The Salomon Mountain Lab has done it again, this time it’s the MTN binding with a brake. The brake follows the “simpler is better” philosophy, which is a breath of fresh air for a lightweight ski touring binding. The toe and heel unit feature a wide mounting platform, which gives it stout and aggressive performance on wider powder skis, but because of this it will also readily take control of narrower mountaineering skis without issue. The brake is retracted/deployed with the use of a large lever that folds out of the way when not in use.
The toe piece is built out of as few pieces as possible, which contributes to the reliable performance: fewer parts to break, repair, or wear down. A patented Step-In aid guides your boot into the toe piece, but moves out of the way as soon as your boot is in the binding to not impede range of motion on a technical skin-track. An integrated crampon receptor offers rigid attachment for icy spring mornings.
The heel housing is sandwiched between a threaded adjustment track and two risers. The housing rotates 90° to expose a flat mode which makes long approaches more natural and efficient. It rotates easily back to ski mode when you’re ready to point it down the fall-line. The risers are strategically machined to reduce unnecessary weight and easily manipulated to offer climbing versatility. The most unique part about the heel piece is the combination of simplicity and function found in fixed-release race bindings, with the option to install different springs for different release values. The MTN binding comes with three in the box: Women’s, Men’s, and Expert which dictate forward and lateral release values simultaneously. The springs can be changed in a matter of minutes at home. The threaded adjustment track offers a generous 30mm of range so you can accommodate a boot quiver. The MTN binding is the lightweight tech binding for everybody and their mom (Mom’s spring not currently available).
Wide mounting pattern establishes power and sure-footed performance.
Three riser options including a flat mode to make approaches more approachable.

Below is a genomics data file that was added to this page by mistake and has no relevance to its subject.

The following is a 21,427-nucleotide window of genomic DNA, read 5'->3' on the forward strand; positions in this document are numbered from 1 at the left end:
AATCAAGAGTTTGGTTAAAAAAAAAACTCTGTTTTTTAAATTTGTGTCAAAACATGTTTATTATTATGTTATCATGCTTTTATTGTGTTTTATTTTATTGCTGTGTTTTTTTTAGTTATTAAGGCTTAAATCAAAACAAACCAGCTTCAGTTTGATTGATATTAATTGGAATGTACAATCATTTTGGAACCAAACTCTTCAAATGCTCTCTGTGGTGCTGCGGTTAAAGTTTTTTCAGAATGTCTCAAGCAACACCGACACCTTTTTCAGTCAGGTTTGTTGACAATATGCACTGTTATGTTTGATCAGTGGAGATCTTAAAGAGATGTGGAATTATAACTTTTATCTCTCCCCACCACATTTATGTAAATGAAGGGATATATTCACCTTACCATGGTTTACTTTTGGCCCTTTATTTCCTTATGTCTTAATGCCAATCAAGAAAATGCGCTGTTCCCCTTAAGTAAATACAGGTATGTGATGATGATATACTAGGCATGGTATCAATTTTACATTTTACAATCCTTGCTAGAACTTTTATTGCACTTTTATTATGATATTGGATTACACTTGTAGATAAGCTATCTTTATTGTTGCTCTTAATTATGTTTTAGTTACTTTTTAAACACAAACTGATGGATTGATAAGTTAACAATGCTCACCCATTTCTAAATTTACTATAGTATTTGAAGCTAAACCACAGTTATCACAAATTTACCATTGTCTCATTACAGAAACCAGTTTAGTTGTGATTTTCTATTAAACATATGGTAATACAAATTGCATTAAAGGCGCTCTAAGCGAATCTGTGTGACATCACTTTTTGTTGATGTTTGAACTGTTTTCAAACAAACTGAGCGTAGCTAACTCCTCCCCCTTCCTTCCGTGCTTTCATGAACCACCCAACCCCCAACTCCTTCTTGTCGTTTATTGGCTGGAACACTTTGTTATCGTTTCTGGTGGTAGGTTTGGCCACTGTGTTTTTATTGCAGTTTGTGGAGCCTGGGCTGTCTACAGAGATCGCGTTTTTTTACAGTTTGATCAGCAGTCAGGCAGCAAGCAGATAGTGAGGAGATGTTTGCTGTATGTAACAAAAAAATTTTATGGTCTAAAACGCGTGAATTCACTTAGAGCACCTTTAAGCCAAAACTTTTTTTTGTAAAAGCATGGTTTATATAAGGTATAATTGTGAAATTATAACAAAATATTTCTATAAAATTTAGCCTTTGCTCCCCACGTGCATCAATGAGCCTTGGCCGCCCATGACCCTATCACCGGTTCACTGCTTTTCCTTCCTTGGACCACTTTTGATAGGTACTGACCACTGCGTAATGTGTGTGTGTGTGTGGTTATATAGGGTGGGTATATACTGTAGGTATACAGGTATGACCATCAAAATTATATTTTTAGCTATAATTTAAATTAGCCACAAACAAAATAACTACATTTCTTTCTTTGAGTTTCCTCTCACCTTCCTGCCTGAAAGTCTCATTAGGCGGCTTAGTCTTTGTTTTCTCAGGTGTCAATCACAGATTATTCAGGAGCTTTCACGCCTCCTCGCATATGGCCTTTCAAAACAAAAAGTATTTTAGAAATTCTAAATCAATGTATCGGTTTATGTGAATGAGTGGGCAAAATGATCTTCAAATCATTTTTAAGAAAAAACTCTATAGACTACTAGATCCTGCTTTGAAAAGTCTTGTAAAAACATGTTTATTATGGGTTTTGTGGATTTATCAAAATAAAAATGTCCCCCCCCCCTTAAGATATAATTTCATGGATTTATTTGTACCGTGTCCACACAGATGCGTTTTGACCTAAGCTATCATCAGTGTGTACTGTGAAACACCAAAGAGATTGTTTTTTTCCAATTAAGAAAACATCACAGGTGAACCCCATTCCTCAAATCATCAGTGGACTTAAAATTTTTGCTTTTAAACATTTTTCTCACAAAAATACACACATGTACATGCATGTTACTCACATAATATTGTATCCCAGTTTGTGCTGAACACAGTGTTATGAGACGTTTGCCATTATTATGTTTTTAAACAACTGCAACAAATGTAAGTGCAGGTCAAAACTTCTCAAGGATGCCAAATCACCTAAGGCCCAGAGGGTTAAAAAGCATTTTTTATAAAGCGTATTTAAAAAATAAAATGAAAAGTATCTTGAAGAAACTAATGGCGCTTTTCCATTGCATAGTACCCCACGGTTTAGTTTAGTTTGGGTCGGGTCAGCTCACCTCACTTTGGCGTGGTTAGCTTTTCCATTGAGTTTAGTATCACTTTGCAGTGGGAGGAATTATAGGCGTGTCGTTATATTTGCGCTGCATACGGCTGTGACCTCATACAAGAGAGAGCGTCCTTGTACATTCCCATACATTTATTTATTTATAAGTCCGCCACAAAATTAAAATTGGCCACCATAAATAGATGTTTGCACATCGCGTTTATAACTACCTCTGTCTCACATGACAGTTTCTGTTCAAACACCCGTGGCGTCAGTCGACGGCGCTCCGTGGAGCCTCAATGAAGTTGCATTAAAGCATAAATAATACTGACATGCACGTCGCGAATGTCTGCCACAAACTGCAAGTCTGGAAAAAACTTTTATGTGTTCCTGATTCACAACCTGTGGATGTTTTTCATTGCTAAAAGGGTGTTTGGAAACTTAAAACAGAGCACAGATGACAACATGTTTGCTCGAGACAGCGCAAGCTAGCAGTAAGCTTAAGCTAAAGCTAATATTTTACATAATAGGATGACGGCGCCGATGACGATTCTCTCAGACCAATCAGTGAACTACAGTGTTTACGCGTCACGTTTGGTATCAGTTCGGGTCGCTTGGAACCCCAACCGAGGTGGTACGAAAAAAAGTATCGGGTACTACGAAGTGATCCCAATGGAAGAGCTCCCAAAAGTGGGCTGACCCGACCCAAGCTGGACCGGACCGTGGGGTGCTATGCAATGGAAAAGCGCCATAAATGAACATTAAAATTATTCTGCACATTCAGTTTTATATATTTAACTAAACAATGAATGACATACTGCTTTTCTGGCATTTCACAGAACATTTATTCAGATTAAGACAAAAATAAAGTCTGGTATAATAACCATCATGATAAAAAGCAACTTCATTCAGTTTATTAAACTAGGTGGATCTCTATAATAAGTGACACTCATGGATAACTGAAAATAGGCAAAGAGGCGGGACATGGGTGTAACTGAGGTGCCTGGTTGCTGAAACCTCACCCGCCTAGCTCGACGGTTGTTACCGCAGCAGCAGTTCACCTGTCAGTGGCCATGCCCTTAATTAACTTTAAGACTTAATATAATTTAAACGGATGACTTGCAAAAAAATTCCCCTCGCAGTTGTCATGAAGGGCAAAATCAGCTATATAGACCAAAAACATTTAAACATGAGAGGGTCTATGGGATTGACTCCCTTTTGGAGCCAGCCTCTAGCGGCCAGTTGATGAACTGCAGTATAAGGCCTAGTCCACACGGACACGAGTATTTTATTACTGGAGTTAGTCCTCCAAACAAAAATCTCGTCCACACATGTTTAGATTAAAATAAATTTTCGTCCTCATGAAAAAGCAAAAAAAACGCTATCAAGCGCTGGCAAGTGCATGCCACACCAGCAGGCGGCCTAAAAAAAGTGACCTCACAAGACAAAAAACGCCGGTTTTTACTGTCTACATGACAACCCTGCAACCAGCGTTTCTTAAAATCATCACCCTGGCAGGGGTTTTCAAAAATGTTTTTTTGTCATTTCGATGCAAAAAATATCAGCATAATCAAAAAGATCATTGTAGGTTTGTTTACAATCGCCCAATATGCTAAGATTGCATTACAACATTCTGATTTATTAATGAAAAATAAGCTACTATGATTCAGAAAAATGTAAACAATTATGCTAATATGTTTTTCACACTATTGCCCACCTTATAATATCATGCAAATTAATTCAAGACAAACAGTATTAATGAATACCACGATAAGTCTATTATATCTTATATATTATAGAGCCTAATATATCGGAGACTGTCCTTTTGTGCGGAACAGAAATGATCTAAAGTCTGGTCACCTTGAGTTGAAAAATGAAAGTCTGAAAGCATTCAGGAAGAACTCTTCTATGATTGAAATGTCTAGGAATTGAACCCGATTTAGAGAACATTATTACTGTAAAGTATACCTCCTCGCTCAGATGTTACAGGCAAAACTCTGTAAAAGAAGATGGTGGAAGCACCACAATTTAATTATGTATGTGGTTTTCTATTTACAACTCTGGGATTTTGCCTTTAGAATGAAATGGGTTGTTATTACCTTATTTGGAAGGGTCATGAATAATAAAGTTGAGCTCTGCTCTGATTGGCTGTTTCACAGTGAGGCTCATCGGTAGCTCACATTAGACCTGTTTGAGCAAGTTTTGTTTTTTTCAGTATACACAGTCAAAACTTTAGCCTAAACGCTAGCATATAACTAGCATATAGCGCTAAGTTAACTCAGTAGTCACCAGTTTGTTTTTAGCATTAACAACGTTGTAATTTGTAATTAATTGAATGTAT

Three included springs to adjust release value to your preferred setting.
Five brake sizes at your disposal: 80mm, 90mm, 100mm, 110mm, and 120mm.
Step-In Aid helps you get into the bindings when your heart rate and elevation are sky high.
Long toe lever makes it easy to switch modes in a flick.
Note: This binding accepts both Plum and Dynafit crampons, though with the latter the included crampon keeper clip must be used to prevent any lateral movement during use.
The brake is removable, in a sense. The binding must be unmounted, brake removed, and brake replaced with a separate plastic spacer that does not come with the binding. We do not have that spacer sold separately, but we do have leashes sold separately.
Just got these bindings and I went brakeless for low weight and simplicity. I'm now wondering if there are tips or tricks for swiveling the base 90 degrees to go from hiking/climbing mode into downhill mode with a pole? I've only done it by bending over and using my hand to turn the heel base. Not a big deal, but it's getting harder for this stiff gal to get all the way down there! Anyone figured out a pole technique for turning this? No one had explained to me how the binding with the brake never required swiveling the heel, so I"m now wondering if I should add the brakes?
Hi Dane, I wouldn't say that removing the brake is difficult, but it does require complete removal of the heel piece from the ski which could potentially strip the holes if done repetitively. I would suggest making the decision you think you'll be sticking with up front, but know that you can change your mind without too much of a problem.
Love them. Skimo did a great job mounting the heel piece with Quiver killers, so I can easily remove the brakes for days when I'm doing a long tour and don't need or want them. Not quite "easily", as it takes a bit of fiddling and "snapping" the baseplate on or off from the actual binding. But this isn't something I expect to do often, and it's a very nice feature.
I though it would be useful for folks considering this binding to recognize that they accept Dynafit, ATK *AND* Plum crampons. The great thing about the Plum crampons is that they drop in from the top, rather than slide from the side. Much easier, and far more secure, and less prone to icing.
Hey Andrew! Removable is kind of a funny word for it, but this binding does come with hardware for both braked and brakeless operation. The heel piece sits on a either a brakeless or a braked plate, so you have to unmount the binding to swap one way or the other. I wouldn't call it "removable", but maybe more "compatible" with either style of operation.
Hey Snow, thanks for reaching out! You're right, that large throw lever does create a pretty solid platform to stand on, which increases the height (it measures about 28mm off the top sheet, fyi), but the toe piece itself is pretty low to the ski. The Radical 2.0 heel in flat mode measures about the same height actually (it's just shy of 29mm off the top sheet) but the toe is much, much taller than the MTN binding.